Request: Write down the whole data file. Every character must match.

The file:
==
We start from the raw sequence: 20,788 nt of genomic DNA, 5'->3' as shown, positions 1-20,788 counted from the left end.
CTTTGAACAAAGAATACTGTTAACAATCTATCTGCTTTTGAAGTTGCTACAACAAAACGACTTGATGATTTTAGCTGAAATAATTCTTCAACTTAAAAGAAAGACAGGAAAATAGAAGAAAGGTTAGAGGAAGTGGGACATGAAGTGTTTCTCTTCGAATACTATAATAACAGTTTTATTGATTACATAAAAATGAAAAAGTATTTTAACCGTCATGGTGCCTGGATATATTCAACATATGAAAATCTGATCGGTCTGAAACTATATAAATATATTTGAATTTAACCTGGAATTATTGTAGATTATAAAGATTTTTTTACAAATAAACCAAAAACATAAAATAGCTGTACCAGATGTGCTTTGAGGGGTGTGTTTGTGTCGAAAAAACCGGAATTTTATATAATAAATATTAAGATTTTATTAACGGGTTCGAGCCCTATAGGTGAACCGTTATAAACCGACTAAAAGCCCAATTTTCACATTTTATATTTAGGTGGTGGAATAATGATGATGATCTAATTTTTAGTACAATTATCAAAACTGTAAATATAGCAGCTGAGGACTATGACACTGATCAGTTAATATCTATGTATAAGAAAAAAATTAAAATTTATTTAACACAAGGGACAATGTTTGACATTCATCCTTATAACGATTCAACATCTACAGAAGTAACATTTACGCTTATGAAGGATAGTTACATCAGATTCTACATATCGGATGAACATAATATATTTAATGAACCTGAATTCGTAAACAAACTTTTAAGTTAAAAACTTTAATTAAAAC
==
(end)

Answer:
We start from the raw sequence: 20,788 nt of genomic DNA, 5'->3' as shown, positions 1-20,788 counted from the left end.
CTTTGAACAAAGAATACTGTTAACAATCTATCTGCTTTTGAAGTTGCTACAACAAAACGACTTGATGATTTTAGCTGAAATAATTCTTCAACTTAAAAGAAAGACAGGAAAATAGAAGAAAGGTTAGAGGAAGTGGGACATGAAGTGTTTCTCTTCGAATACTATAATAACAGTTTTATTGATTACATAAAAATGAAAAAGTATTTTAACCGTCATGGTGCCTGGATATATTCAACATATGAAAATCTGATCGGTCTGAAACTATATAAATATATTTGAATTTAACCTGGAATTATTGTAGATTATAAAGATTTTTTTACAAATAAACCAAAAACATAAAATAGCTGTACCAGATGTGCTTTGAGGGGTGTGTTTGTGTCGAAAAAACCGGAATTTTATATAATAAATATTAAGATTTTATTAACGGGTTCGAGCCCTATAGGTGAACCGTTATAAACCGACTAAAAGCCCAATTTTCACATTTTATATTTAGGTGGTGGAATAATGATGATGATCTAATTTTTAGTACAATTATCAAAACTGTAAATATAGCAGCTGAGGACTATGACACTGATCAGTTAATATCTATGTATAAGAAAAAAATTAAAATTTATTTAACACAAGGGACAATGTTTGACATTCATCCTTATAACGATTCAACATCTACAGAAGTAACATTTACGCTTATGAAGGATAGTTACATCAGATTCTACATATCGGATGAACATAATATATTTAATGAACCTGAATTCGTAAACAAACTTTTAAGTTAAAAACTTTAATTAAAAC